It is contemplated that the queue service 1310 and queue clients 1350A-1350N may include additional components not shown, fewer components than shown, or different combinations, configurations, or quantities of the components shown. For example, although two queue clients 1350A and 1350N are shown for purposes of example and illustration, it is contemplated that different quantities and combinations of queue clients may be used. The queue service 1310 and queue clients 1350A-1350N may be implemented using one or more computing devices, any of which may be implemented by the example computing device 5000 illustrated in FIG. 36. In some embodiments, the queue service 1310 and/or queue clients 1350A-1350N may be implemented as one or more virtual compute instances and/or physical compute instances. In various embodiments, portions of the functionality shown in FIG. 13A may be provided by the same computing device or by any suitable number of different computing devices. If any of the components shown in FIG. 13A are implemented using different computing devices, then the components and their respective computing devices may be communicatively coupled, e.g., via a network. Each of the illustrated components may represent any combination of software and hardware usable to perform their respective functions.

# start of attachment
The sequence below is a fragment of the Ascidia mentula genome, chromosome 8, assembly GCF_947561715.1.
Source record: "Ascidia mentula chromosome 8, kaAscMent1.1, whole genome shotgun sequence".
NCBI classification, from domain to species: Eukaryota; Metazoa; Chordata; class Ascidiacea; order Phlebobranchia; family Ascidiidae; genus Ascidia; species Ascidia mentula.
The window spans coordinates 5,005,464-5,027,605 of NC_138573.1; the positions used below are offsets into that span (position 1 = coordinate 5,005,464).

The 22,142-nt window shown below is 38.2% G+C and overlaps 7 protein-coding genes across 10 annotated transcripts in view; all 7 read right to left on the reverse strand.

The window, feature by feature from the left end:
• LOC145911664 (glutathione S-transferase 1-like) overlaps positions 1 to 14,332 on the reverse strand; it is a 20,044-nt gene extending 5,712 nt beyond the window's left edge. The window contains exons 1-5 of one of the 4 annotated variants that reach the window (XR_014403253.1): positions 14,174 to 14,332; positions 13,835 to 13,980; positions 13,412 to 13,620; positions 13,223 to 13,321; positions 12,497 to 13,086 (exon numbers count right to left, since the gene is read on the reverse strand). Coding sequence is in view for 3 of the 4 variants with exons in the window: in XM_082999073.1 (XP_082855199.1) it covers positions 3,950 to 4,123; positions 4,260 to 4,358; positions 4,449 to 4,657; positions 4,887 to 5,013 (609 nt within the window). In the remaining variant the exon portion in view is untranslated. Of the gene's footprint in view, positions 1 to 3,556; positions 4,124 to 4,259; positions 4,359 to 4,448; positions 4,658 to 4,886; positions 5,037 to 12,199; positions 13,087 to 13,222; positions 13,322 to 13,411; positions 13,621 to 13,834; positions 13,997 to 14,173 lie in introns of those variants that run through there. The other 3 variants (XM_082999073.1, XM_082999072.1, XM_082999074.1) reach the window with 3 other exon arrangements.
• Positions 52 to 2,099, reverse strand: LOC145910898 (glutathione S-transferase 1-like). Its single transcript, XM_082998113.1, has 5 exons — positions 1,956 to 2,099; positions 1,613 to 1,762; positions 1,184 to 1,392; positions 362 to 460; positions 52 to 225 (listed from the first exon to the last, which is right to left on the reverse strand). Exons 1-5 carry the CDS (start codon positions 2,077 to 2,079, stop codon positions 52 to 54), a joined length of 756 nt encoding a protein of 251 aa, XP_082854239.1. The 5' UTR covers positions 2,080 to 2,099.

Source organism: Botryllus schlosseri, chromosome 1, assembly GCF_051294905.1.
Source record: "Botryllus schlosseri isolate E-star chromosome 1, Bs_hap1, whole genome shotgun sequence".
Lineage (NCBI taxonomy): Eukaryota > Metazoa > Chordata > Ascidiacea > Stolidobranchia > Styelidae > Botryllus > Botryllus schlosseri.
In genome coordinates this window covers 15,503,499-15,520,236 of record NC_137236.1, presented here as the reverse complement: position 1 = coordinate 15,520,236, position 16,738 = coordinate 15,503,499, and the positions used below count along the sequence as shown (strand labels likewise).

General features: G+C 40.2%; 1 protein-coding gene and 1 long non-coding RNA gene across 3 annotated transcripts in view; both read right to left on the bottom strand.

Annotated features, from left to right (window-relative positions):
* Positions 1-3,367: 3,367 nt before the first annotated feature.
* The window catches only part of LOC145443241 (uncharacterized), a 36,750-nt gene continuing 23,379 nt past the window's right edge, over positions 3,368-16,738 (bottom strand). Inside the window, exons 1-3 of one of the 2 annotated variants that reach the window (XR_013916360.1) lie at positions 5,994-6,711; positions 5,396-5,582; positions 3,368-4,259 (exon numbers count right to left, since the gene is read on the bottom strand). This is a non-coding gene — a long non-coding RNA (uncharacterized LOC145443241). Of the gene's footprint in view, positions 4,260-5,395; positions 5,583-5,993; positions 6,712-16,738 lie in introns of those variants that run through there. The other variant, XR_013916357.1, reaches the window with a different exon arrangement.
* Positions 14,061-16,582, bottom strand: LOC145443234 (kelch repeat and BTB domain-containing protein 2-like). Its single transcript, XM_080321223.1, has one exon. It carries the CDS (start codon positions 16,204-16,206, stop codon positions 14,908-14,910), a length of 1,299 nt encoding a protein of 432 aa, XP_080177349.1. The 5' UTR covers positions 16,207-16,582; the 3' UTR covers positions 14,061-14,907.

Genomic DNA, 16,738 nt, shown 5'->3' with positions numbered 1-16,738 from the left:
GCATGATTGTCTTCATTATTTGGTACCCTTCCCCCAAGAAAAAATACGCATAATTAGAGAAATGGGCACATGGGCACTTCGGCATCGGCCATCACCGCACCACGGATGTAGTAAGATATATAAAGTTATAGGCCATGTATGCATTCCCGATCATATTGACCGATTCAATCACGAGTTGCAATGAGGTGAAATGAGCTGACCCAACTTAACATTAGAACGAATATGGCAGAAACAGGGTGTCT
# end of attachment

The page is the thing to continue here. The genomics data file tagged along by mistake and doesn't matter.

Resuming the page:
The queue service 1310 may maintain one or more logical queues, such as logical queue 1311A and logical queue 1311N. Although two logical queues 1311A and 1311N are shown for purposes of example and illustration, it is contemplated that different quantities of logical queues may be used. Each logical queue may use a first-in, first-out (FIFO) data structure to store one or more messages associated with a particular value for a strict order parameter. For example, the logical queue 1311A may store a series of ordered messages having one value for the strict order parameter, and the logical queue 1311N may store another series of ordered messages having another value for the strict order parameter. The messages may represent tasks or requests to be executed or otherwise implemented using appropriate computing resources. For example, a message may describe or reference one or more instructions to be executed or interpreted using source data from one or more indicated data sources and/or storing results in one or more indicated data destinations. Accordingly, each of the queue clients 1350A-1350N may include a message processor that implements the instructions in the messages, potentially by invoking the functionality of one or more backend systems.